The letter (Part I)
She’d burnt the roast. And now the kitchen smelled all smoky.
Fishing a fork out of the top drawer, Dianne poked at the black bird: completely impenetrable and useless. She threw the fork into the nearby sink and went to the wine cabinet in the next room. She crouched down to peer inside it, straining to see if that bottle of … yes, it was still there, right at the back where she had hidden it behind the metal ice bucket.
Having fished out the bottle, she fetched a sizeable wineglass, sat herself down at the counter, and engaged with the task at hand. The fact that it was only 4pm and she hadn’t had anything to eat for hours – she embraced the small rebellion. She took a couple of sips and then eyed the room, holding the rim of the glass from above and absent-mindedly swilling the contents around, wondering what Samuel would say when he saw the singed roast. She already knew she would not be in the mood for even jokey criticism. She glanced at the door of the fridge, where she knew the takeout menu was pinned under a magnet of the Sistine Chapel. Yup, they would be having pizza tonight. Pizza cooked by someone else.
Dianne heard the intercom buzz, followed almost immediately by the faint footsteps of Ellie, scuffling along from the far end of the long, tiled corridor. Dianne knew Ellie’s desire for social interaction with the outside world was a greater motivator than any work ethic could ever be. Ellie was, however, not the first to respond. Desmond, the long-time gardener, had been told to trim the hedge that hides the property’s fence and he must have spotted the visitor, because even from inside the house Dianne could hear him talking to whomever it was.
Taking a look out the window, Dianne saw Desmond standing by the large Edwardian gates talking with a Direct Services deliveryman. Those ridiculous gates, she thought. The pretension of their home started before one even reached the house itself. She missed the smart little semi where they’d first lived.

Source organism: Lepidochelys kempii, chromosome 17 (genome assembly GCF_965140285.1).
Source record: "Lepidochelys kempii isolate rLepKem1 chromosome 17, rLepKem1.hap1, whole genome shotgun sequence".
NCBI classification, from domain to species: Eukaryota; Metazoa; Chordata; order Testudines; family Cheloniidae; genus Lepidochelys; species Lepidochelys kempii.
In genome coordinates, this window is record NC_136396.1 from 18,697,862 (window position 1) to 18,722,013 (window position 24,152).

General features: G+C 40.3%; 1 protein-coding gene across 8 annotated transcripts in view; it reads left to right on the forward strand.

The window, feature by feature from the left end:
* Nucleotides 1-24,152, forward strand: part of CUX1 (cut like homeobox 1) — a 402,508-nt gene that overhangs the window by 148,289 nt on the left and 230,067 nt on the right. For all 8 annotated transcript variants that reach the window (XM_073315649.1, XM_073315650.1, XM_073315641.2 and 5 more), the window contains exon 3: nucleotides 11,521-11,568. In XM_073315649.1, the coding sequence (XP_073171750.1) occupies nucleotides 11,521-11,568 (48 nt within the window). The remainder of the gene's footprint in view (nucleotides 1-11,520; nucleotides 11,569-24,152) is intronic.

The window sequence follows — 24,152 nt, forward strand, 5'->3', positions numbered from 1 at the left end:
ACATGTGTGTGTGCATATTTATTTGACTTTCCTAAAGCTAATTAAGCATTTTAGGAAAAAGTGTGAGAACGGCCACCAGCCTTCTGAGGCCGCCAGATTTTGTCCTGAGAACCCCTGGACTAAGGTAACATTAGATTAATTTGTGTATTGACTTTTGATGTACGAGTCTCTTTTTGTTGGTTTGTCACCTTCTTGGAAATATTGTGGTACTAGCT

Desmond always spoke loudly. He was somewhat deaf, so it was understandable and, she felt, somewhat endearing that he always shouted what he said. Much of the time Desmond and her just worked with their own made-up sign language when they needed to communicate because neither spoke the other’s language beyond the very basics, and certainly not enough to talk about things like getting the leaves out of the pool. Dianne would do exaggerated pantomimes for what she wanted and when the light of recognition would come over his face they’d exchange the self-mocking smile of people who know they have engaged in a rather ridiculous bit of communication. He would then amble off and nine times out of ten do the right thing.
The delivery man was speaking almost as loudly though. She’d been told that traditionally African people speak loudly to show they have nothing to hide. (In which case her sister-in-law, whom you had to ask to repeat everything three times before you just guessed at what she had whispered, was a small vault of untold secrets.) The two men sounded upbeat and they started laughing, so Dianne guessed they were chatting about something other than just a letter or parcel.
Ellie stepped into the kitchen and pressed the intercom button so that the two men’s voices flooded the kitchen. She shouted something into the speaker and received a shouted response in reply.
“He says he has a letter, Madam. Do I let him in?”
She considered telling Ellie once again to call her Dianne, but Ellie was sixty-something and Dianne suspected that calling her employer by her first name was an uncomfortable thought for her. Ellie was looking at her expectantly. Dianne wondered if she wanted this delivery man peering in at her front door. No. He could be anyone and you had to be careful in this country. She looked down at her slippered feet and decided she didn’t want to ruin the soles by walking down the driveway in them. Slipping her feet out she walked barefoot to the kitchen’s side door, saying to Ellie, “Tell whoever it is I’m coming down to meet him.”